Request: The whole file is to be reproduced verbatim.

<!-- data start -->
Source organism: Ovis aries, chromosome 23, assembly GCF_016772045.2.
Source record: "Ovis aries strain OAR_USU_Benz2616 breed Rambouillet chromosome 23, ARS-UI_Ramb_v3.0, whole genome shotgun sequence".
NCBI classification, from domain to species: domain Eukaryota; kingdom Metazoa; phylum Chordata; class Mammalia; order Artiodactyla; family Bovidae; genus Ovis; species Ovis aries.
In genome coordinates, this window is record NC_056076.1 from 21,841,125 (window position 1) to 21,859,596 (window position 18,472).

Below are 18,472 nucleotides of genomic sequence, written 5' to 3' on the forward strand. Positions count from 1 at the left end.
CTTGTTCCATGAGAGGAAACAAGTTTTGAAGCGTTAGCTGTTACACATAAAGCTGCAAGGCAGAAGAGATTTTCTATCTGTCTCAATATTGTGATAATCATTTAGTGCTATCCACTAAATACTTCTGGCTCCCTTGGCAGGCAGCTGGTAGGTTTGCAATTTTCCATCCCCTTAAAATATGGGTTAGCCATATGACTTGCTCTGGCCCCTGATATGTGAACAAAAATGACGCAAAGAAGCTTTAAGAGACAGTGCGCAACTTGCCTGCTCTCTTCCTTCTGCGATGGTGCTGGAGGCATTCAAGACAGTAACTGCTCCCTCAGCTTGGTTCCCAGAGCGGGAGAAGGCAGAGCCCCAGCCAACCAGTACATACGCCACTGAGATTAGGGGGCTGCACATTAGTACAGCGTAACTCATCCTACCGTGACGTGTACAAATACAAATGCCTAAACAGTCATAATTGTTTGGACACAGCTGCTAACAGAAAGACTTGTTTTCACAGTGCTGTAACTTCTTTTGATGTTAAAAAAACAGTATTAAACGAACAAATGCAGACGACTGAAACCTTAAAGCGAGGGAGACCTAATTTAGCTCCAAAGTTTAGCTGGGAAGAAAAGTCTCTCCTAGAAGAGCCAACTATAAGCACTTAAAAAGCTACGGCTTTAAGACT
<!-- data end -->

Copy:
Source organism: Ovis aries, chromosome 23, assembly GCF_016772045.2.
Source record: "Ovis aries strain OAR_USU_Benz2616 breed Rambouillet chromosome 23, ARS-UI_Ramb_v3.0, whole genome shotgun sequence".
NCBI classification, from domain to species: domain Eukaryota; kingdom Metazoa; phylum Chordata; class Mammalia; order Artiodactyla; family Bovidae; genus Ovis; species Ovis aries.
In genome coordinates, this window is record NC_056076.1 from 21,841,125 (window position 1) to 21,859,596 (window position 18,472).

Below are 18,472 nucleotides of genomic sequence, written 5' to 3' on the forward strand. Positions count from 1 at the left end.
CTTGTTCCATGAGAGGAAACAAGTTTTGAAGCGTTAGCTGTTACACATAAAGCTGCAAGGCAGAAGAGATTTTCTATCTGTCTCAATATTGTGATAATCATTTAGTGCTATCCACTAAATACTTCTGGCTCCCTTGGCAGGCAGCTGGTAGGTTTGCAATTTTCCATCCCCTTAAAATATGGGTTAGCCATATGACTTGCTCTGGCCCCTGATATGTGAACAAAAATGACGCAAAGAAGCTTTAAGAGACAGTGCGCAACTTGCCTGCTCTCTTCCTTCTGCGATGGTGCTGGAGGCATTCAAGACAGTAACTGCTCCCTCAGCTTGGTTCCCAGAGCGGGAGAAGGCAGAGCCCCAGCCAACCAGTACATACGCCACTGAGATTAGGGGGCTGCACATTAGTACAGCGTAACTCATCCTACCGTGACGTGTACAAATACAAATGCCTAAACAGTCATAATTGTTTGGACACAGCTGCTAACAGAAAGACTTGTTTTCACAGTGCTGTAACTTCTTTTGATGTTAAAAAAACAGTATTAAACGAACAAATGCAGACGACTGAAACCTTAAAGCGAGGGAGACCTAATTTAGCTCCAAAGTTTAGCTGGGAAGAAAAGTCTCTCCTAGAAGAGCCAACTATAAGCACTTAAAAAGCTACGGCTTTAAGACT